Always Care

​"ALWAYS Care" - ALWAYS respond to self-neglect, small steps make a big difference:

  • Awareness, 
  • Look for the person, 
  • What is really happening? 
  • Assess the risk, 
  • Your time to act,                            
  • Solutions focussed

Always Care Resources

 (Reproduced below)
 

Safeguarding Adults Reviews (SARs)

Leeds Safeguarding Adults Board has a statutory duty to arrange a SAR when an adult at risk of abuse dies or has experienced serious abuse/neglect, and there is concern that agencies could have worked together more effectively to protect them.

The purpose of the review is not to blame but to learn lessons about how professionals and organisations can better work together and consider how this learning can be used to improve future practice. The Always Care messages reflect our learning from these reviews in Leeds:

  • Mr & Mrs A lived in conditions of significant self-neglect, Mr A died as a result of that self-neglect.
  • Mr B died as a consequence of self-neglect.
Self-neglect may involve:
  • Lack of self-care to an extent that it threatens personal health and safety;
  • Neglecting to care for personal hygiene, health or surroundings;
  • Inability to avoid harm as a result of self-neglect;
  • Not seeking help or access services to meet health and social care needs;
  • Inability or unwillingness to manage one's personal affairs (SCIE)

Key messages from these Safeguarding Adults Reviews in Leeds, to inform and support practice.

"ALWAYS Care" - ALWAYS respond to self-neglect, small steps make a big difference:

Awareness, Look for the person, What is really happening? Assess the risk, Your time to act, Solutions focussed

Awareness: be aware of the signs and symptoms. Understand it's not a lifestyle choice. Develop your skills and knowledge about what self- neglect is and the symptoms, through learning from others, accessing supervision and reflecting on practice. Know the importance of seeking clarity and support from within your organisation and from other organisations and services.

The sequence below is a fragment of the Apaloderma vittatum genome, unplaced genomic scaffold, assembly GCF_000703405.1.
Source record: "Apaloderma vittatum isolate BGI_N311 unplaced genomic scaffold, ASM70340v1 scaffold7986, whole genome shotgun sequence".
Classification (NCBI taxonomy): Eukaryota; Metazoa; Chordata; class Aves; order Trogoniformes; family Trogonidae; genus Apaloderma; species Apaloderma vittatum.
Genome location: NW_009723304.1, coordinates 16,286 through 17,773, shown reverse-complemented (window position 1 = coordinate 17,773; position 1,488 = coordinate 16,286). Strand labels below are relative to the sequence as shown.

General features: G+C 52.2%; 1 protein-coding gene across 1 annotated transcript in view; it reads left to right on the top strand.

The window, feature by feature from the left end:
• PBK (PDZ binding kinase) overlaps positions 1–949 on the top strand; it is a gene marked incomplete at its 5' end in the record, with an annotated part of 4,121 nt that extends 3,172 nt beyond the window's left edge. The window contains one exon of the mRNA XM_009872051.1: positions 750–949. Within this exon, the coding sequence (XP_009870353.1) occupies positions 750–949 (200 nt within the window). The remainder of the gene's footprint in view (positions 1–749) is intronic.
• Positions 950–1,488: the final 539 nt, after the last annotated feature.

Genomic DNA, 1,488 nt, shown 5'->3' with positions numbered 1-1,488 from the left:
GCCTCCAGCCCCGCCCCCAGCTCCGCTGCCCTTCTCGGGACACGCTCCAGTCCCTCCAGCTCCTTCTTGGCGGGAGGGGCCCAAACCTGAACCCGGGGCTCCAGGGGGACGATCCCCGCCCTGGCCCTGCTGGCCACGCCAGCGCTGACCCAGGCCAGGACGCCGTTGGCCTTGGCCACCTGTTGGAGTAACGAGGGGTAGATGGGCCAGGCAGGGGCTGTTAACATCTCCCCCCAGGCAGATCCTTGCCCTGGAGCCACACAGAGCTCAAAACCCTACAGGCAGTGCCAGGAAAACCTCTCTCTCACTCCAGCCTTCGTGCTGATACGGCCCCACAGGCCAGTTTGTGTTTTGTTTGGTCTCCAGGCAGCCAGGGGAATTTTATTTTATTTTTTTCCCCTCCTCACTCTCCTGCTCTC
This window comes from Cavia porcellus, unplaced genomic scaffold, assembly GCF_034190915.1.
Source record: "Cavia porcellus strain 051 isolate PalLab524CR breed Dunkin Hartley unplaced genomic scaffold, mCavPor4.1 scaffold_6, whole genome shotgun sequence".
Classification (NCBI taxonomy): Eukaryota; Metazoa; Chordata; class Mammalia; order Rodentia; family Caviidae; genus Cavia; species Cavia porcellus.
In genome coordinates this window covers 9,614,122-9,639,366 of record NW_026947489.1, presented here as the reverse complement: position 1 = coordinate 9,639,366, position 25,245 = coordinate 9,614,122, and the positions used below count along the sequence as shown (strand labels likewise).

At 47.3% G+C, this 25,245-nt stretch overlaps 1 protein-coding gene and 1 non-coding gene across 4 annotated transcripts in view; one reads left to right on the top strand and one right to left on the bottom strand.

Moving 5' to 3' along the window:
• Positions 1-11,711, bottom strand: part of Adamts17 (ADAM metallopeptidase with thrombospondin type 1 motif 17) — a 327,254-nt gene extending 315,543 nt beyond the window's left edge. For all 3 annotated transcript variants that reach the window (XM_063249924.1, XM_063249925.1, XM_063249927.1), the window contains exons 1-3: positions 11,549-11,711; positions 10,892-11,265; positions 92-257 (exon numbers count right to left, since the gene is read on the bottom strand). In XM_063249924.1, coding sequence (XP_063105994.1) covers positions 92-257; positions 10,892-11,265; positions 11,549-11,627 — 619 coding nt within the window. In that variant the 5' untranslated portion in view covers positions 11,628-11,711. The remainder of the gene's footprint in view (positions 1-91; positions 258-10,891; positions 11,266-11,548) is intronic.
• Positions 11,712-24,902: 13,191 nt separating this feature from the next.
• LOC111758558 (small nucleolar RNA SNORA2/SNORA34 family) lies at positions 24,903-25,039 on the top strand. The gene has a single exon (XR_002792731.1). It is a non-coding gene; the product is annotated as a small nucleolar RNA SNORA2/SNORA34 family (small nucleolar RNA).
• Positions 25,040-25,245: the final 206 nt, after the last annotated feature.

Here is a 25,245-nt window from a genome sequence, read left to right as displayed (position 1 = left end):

Look for the person behind the behaviour. Ask questions, be curious in a sensitive way to get the essential details of the person's life. Be interested about their history, identity and individual needs, as well as the help they want. What will keep them safe, what's the bigger picture?

What is really happening? Does the person have the mental capacity to make these decisions? Are they able to carry out their decisions? Have they had traumatic life experiences? Recognise that something   else may be causing this situation. Think wider than what can be seen and is known. Ask yourself questions like 'why are appointments missed or offers of help and support declined'?

Assess the risk and the person's needs. Does anything seem or feel wrong or not quite right? It takes time to work with self-neglect and it is important to go at the person's pace and be patient. Be realistic and recognise that seemingly 'small' achievements may have real significance

Your time to act: engage with other agencies, seek advice, share information, access services; go that little bit further. Ask for support when you need it and do the right thing when you feel something isn't right. Make contacts count, be confident to reflect, take action, ask questions and challenge the 'usual' way of doing things. It is important to share information and challenge the practice and responses of others.

Solutions focussed: be creative, work alongside the person to identify solutions that suit them. Work at the person's pace. Don't work or plan in isolation, be part of a consistent multi-agency 'team around the person' and know who is taking the lead and how multi-agency working is being coordinated. Consider all resources, specialists, support and advice, networks and community. Understand who needs to be involved and when, and always consider different options and plans, recognising strengths and the pace of change for the person.